Plans of adjustment By Shea Howell – Week 44 of the Occupation

Thinking for ourselves

Plans of adjustment

By Shea Howell

Week 44 of the Occupation

February 4, 2013


shea25Plans to adjust Detroit are underway. Soon, the confidential plan, forged behind closed doors, will be made public. The adjustments to move through bankruptcy sought by Emergency Manager Orr should be carefully studied. Orr has repeatedly shown he does not value the people of the city. He would rather protect the profits of the banks.


Now, we are depending on his belated efforts to hold banks accountable for their mis-deeds and double-dealings. It is impossible to imagine Orr championing the city. He endorses false notions of the financial crisis we face. Further, his reluctance to pursue banks has been matched by his refusal to demand the State legislature uphold its responsibilities.


Consider this.


1. This financial crisis is not about an $18 billion debt. The plan of adjustment should focus on the budget shortfall and ways to meet it.


Almost every mainstream media account of the bankruptcy begins with the phrase “Detroit’s $18 billion in debt.”


The amount of this debt is widely disputed and highly inflated. The high number is used to increase anxiety and cloud analysis of the real, but much more limited, problems facing us. Orr should stop using this as the starting point of his plan.


A recent report released by Demos, an independent think tank, concluded:


“Detroit’s bankruptcy is, at its core, a cash flow problem caused by its inability to bring in enough revenue to pay its bills. While emergency manager Kevyn Orr has focused on cutting retiree benefits and reducing the city’s long-term liabilities to address the crisis, an analysis of the city’s finances reveals that his efforts are inappropriate, and, in import ways, not rooted in fact.”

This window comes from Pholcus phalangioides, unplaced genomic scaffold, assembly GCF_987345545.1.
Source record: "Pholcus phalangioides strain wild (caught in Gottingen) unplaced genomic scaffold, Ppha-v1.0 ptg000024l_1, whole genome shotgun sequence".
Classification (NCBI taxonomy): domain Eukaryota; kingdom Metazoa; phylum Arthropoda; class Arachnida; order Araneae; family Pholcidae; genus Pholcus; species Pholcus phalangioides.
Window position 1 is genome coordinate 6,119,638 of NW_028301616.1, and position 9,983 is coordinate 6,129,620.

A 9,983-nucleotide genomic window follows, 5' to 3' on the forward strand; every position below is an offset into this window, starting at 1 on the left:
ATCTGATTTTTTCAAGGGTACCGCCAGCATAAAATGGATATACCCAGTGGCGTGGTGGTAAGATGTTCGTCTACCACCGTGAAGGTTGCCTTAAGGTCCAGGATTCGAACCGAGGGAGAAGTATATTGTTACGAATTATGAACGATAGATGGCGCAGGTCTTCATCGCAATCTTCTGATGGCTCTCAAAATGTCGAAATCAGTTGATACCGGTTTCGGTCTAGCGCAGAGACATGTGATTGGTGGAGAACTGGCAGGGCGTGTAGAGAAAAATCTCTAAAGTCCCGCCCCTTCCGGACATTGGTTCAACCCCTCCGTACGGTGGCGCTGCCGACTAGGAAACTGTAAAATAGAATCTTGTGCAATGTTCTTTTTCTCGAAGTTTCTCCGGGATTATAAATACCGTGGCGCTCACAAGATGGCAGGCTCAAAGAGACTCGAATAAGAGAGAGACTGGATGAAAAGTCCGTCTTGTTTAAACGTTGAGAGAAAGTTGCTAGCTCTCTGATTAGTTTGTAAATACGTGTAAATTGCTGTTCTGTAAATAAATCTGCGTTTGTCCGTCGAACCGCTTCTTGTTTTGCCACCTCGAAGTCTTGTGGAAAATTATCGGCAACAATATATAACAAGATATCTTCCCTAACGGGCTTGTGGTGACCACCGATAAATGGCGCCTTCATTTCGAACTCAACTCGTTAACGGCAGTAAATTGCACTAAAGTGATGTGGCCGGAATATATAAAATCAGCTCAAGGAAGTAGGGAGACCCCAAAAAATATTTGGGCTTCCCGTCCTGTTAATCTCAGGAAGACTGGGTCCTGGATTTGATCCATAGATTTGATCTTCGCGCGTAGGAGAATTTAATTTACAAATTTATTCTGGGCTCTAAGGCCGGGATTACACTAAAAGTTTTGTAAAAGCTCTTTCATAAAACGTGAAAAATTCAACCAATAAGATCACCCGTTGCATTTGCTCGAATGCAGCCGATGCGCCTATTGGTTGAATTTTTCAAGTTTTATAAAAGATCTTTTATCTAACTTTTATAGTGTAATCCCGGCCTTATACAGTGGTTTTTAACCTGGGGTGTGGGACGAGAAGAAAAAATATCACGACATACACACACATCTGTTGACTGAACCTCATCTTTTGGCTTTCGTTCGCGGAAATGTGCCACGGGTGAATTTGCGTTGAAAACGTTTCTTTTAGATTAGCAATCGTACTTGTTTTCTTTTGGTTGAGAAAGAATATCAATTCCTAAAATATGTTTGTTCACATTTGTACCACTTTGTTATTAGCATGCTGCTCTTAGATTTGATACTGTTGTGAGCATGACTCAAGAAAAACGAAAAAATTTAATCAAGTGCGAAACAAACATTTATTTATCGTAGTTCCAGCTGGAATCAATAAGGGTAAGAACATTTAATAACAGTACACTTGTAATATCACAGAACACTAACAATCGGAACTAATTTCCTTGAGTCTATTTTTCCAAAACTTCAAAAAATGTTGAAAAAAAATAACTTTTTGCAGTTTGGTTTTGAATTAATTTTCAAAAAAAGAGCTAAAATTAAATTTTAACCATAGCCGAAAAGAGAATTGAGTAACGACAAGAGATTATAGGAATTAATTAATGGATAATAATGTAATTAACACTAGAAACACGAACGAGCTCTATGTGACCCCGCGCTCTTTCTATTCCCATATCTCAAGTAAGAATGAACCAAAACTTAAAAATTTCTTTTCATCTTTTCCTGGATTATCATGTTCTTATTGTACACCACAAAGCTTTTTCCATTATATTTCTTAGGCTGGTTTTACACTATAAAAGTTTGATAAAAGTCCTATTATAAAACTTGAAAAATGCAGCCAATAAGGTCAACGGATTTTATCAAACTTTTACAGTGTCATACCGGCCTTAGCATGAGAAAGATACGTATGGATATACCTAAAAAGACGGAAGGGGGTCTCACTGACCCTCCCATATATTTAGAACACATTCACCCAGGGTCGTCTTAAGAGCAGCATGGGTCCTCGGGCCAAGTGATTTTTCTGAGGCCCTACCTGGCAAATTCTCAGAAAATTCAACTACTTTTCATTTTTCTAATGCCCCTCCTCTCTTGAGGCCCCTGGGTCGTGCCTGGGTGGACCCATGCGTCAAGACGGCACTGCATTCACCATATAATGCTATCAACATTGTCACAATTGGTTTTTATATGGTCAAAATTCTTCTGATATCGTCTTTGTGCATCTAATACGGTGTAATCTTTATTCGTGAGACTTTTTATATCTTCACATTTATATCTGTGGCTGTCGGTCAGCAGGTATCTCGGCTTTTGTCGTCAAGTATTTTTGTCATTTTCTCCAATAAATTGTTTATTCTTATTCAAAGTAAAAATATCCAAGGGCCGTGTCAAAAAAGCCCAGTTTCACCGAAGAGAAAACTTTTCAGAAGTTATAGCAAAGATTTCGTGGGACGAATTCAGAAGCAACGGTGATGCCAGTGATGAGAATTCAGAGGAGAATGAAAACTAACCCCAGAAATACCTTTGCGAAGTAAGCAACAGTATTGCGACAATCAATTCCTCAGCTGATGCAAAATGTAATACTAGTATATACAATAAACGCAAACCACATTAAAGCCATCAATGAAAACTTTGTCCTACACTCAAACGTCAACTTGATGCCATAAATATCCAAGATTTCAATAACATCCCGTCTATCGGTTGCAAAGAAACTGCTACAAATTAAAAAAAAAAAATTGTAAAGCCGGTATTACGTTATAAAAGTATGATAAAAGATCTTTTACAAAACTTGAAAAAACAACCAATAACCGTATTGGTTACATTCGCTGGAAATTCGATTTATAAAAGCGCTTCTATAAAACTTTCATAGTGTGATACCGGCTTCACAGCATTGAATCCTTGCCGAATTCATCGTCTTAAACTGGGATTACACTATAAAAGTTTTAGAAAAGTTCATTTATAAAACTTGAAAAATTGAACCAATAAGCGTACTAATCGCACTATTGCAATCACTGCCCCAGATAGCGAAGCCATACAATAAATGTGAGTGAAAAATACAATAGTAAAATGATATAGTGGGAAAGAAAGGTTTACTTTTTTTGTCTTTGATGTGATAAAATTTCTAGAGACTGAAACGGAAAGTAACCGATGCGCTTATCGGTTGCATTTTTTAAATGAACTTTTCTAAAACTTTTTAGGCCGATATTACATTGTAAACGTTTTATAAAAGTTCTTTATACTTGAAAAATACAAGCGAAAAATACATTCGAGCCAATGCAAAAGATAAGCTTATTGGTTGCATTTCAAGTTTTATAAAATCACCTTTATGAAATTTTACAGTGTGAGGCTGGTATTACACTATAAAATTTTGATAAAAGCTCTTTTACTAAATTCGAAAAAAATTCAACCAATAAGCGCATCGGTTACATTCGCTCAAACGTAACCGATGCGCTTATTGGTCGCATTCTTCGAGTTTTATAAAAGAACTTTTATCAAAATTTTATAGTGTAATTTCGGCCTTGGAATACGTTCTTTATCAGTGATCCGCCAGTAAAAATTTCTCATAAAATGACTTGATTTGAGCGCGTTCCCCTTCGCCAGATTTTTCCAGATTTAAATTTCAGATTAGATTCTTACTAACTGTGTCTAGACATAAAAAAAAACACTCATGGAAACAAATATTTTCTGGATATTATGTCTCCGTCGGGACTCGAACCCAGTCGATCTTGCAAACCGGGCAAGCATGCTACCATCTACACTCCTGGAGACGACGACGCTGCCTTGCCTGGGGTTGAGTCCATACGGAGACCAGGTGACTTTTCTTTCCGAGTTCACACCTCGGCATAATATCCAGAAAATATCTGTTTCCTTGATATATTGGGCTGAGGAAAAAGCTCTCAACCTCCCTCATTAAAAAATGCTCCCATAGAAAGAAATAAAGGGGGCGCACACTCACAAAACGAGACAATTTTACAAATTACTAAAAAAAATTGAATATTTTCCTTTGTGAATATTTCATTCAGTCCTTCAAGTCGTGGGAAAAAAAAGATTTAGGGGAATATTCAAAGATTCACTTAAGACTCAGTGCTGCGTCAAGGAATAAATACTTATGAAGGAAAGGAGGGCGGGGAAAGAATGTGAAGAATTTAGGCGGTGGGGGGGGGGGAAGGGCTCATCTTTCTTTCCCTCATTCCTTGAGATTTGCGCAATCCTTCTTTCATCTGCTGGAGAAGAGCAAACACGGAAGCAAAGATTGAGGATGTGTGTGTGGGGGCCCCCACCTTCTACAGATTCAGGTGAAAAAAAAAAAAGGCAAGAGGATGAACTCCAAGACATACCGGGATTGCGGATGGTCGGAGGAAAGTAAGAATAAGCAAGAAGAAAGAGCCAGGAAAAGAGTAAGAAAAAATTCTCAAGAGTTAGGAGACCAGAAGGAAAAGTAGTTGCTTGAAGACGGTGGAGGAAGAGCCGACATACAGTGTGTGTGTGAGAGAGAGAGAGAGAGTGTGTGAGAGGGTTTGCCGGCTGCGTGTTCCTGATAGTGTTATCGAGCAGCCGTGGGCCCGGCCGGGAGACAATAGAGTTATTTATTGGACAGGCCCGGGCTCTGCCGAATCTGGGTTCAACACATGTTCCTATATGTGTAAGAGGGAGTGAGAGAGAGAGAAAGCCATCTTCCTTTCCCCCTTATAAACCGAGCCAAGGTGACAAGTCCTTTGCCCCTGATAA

“Detroit’s bankruptcy was primarily caused by a sever decline in revenue and exacerbated by complicated Wall Street deals that put its ability to pay it expenses at greater risk.”


2. Wall Street deals, not pensions, are the problem.


From 2008, with the collapse of the housing market, to 2013 the money owed by Detroit to Wall Street increased by $38.5 million. This increase, relating to fees and complex rate structures, accounts for more than 60 percent of the total increase in legacy expenses facing the city.


Over the same period of time, the city’s pension contribution expenses remained relatively flat, rising only $2 million.


Healthcare contributions expenses increased by $24.3 million, but this increase is just 3.25 percent per year. That is less than national annual increase in healthcare costs of 4 percent.


3. The State of Michigan intentionally created a cash crisis in Detroit. It is responsible to help resolve it.


Detroit has suffered from the broken promises of the Engler administration. Putting that aside, the current right wing, anti-Detroit state legislature intentionally passed laws to slash revenue sharing to the city.


Demos concluded that the State of Michigan has “exacerbated Detroit’s revenue crisis by slashing $67 million in state revenue sharing with the city.” While some of this was due to the mandates of the state Constitution linking revenue to population, most of the loss was orchestrated by the right-wing legislature. In fact, $42.8 million, or 64% of total state cuts, were at the discretion of the state Legislature. “By cutting revenue sharing with the city, the state effectively reduced its own budget challenges on the backs of taxpayers of Detroit and other cities,” Demos concluded.


While manipulating to put Emergency Manager legislation in place, Lansing law makers made cuts that account for nearly a third of the city’s revenue losses between FY 2011 and FY 2013. These discretionary cuts pushed us into the cash flow crisis that we are now experiencing.



4. Detroit does not have a spending problem.


Since 2008 city expenses have decreased by $356.3 million, including a 38 percent reduction in operating expenses. We laid-off 2350 workers, cut pay, and reduced benefits. The average person receiving a pension gets $19,000 a year.


Orr needs to adjust his thinking. He cannot represent the city by repeating the lies of those who want to destroy Detroit.